Council leaders warn services face cuts to cope with a drop in funding
Councils across Wales face making cuts of tens of millions of pounds over the next few years, according to the Welsh Local Government Association (WLGA).
It says the cuts are needed to cope with reductions in government funding.
The warning comes as Gwynedd Council said it was considering how to save £16m over the next three years.
The Welsh Assembly Government said it wanted "all public sector bodies to deliver efficiency savings which will safeguard frontline services".
Gwynedd Council is the first local authority in Wales to put forward spending plans as a number of local authorities begin to consider cuts to their spending.
The WLGA is warning that other councils will also have to consider a comprehensive proactive savings strategy in response to the expected substantial reduction in government funding for local authorities in Wales over the next few years.
In March, the WLGA warned at least 700 local government jobs will be lost in Wales in 2009 and up to 2,000 by 2011 due to the recession.
In February, Finance Minister Andrew Davies told BBC Wales' Dragon's Eye programme that Welsh public services were facing an "unprecedented" £500m budget cut in 2010.
He warned this would have a massive knock-on effect on health, education and local government spending.
The WLGA said not every council had worked out their final figure but Swansea had identified a need to save £15.4m by 2012-13, Powys £13m by the end of 2011-12, Carmarthenshire £11m by 2010-2012 and Anglesey £10m by 2011-12.
Chief Executive Steve Thomas said says most councils are looking at multi-million pound shortfalls and job cuts were inevitable.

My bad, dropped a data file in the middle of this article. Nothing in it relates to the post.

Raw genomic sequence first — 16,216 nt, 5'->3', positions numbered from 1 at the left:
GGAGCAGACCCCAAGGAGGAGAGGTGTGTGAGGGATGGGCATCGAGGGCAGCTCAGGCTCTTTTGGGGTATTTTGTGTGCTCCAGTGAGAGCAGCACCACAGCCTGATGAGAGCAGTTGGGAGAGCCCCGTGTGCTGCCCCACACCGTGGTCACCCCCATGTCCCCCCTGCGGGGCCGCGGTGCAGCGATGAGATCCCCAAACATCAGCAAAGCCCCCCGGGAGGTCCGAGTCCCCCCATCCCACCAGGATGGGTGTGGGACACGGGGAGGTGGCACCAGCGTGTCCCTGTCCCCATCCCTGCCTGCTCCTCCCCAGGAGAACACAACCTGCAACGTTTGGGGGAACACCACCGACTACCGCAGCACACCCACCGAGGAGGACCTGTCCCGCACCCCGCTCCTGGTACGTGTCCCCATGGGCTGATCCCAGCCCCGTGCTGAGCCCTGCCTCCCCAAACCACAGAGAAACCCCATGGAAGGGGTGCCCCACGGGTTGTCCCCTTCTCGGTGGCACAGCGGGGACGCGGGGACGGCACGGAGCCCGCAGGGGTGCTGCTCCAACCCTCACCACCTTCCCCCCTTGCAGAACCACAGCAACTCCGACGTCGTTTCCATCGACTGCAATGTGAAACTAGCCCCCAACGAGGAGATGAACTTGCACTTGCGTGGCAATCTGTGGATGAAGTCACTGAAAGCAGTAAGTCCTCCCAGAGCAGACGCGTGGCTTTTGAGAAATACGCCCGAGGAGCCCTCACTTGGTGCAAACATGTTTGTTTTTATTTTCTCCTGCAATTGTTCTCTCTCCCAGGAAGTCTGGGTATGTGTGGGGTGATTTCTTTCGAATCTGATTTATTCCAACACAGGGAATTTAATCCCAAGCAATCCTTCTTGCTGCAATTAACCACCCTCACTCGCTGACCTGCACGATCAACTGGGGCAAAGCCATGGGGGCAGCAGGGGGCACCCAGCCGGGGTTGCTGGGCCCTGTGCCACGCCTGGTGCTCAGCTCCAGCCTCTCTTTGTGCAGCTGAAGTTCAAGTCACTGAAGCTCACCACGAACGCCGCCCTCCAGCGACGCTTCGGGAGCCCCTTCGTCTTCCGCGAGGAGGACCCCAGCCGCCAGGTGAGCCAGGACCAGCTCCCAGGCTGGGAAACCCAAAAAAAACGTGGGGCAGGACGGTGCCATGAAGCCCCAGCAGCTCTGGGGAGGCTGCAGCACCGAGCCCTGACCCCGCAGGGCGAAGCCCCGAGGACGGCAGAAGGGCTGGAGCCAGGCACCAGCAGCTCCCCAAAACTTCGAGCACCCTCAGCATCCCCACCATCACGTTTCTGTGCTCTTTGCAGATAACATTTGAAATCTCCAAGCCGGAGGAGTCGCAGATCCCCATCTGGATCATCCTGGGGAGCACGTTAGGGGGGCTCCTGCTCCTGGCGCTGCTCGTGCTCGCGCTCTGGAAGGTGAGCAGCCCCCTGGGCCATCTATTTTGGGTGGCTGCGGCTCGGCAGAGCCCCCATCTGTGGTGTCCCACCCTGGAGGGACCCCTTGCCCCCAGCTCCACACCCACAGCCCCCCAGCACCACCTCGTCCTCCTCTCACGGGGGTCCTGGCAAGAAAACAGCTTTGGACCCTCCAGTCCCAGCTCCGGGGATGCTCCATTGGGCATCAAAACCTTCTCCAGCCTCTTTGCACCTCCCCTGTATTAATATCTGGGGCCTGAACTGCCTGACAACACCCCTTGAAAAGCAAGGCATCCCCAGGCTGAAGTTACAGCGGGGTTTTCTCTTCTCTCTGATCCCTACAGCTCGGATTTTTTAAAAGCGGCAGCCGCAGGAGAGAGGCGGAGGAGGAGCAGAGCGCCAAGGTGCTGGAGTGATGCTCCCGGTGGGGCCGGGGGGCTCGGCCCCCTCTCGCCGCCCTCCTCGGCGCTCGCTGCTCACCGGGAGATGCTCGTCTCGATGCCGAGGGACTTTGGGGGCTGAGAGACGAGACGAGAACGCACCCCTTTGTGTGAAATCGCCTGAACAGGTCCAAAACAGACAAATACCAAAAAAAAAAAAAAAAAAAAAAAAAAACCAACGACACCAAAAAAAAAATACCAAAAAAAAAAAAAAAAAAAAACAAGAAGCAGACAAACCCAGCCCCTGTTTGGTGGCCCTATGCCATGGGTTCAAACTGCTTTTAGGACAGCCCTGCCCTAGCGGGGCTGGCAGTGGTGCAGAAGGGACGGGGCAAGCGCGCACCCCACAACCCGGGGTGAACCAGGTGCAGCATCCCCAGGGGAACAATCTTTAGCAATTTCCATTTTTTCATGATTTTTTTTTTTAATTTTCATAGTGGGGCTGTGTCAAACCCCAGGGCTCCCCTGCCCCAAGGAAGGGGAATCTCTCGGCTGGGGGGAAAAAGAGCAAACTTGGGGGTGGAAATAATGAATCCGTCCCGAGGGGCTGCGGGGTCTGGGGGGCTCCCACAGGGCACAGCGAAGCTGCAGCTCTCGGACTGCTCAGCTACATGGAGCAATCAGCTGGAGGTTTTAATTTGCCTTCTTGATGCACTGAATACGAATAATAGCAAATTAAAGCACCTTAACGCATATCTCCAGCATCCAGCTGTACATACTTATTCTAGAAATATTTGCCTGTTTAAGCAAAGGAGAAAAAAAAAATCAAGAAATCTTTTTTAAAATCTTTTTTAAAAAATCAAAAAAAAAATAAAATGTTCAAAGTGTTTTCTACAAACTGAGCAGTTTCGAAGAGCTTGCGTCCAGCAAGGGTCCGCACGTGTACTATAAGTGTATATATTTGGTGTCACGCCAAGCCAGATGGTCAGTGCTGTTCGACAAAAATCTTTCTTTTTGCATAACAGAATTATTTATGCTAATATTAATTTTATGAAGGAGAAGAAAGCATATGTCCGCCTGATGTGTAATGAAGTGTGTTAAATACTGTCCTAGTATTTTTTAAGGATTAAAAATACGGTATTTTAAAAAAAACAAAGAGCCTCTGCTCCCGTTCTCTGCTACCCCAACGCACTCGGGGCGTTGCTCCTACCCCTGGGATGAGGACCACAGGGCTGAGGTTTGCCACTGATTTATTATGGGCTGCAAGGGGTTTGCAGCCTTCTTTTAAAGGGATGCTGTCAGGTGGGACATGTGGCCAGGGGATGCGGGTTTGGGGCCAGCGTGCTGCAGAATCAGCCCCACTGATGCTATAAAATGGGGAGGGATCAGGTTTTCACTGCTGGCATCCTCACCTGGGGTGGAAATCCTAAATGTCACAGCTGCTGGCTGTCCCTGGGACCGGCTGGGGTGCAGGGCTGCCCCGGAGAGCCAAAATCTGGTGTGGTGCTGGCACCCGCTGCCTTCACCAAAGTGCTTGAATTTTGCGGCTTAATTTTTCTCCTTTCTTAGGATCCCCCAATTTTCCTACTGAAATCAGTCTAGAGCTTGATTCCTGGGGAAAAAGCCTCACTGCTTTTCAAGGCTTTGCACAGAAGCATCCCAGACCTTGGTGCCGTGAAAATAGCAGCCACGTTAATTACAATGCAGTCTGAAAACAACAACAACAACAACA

He said: "There will be cuts in services. There's always scope for efficiencies, no organisation is 100% efficient, but (it is) the scale of the challenge and the problem is the length of the challenge.
"We're going to have to take some very radical decisions here. It might be in the future we have to look at a pay freeze. There's a range of options we have to look at."
Gwynedd Council said it will have already made £14m in savings over the four years to 2009-10 but that would "unfortunately not be enough to bridge the further huge funding shortfalls".
Council Leader Dyfed Edwards said making savings without affecting services would be difficult.
He said: "Put starkly, the council must act now or store up even more painful decisions that will in any case have to be faced during the next three years.
"By acting now we can avoid the nightmare scenario of forced, unplanned and badly thought-through savings and service cuts further down the line."
A Welsh Assembly Government spokesperson said: "These are challenging economic and financial times for the public sector, businesses and citizens alike.
"There are already examples of good practice in Wales where local authorities have undertaken a comprehensive review of services and have cut back on unnecessary bureaucracy which has resulted in them saving money and improving the service they deliver to the public."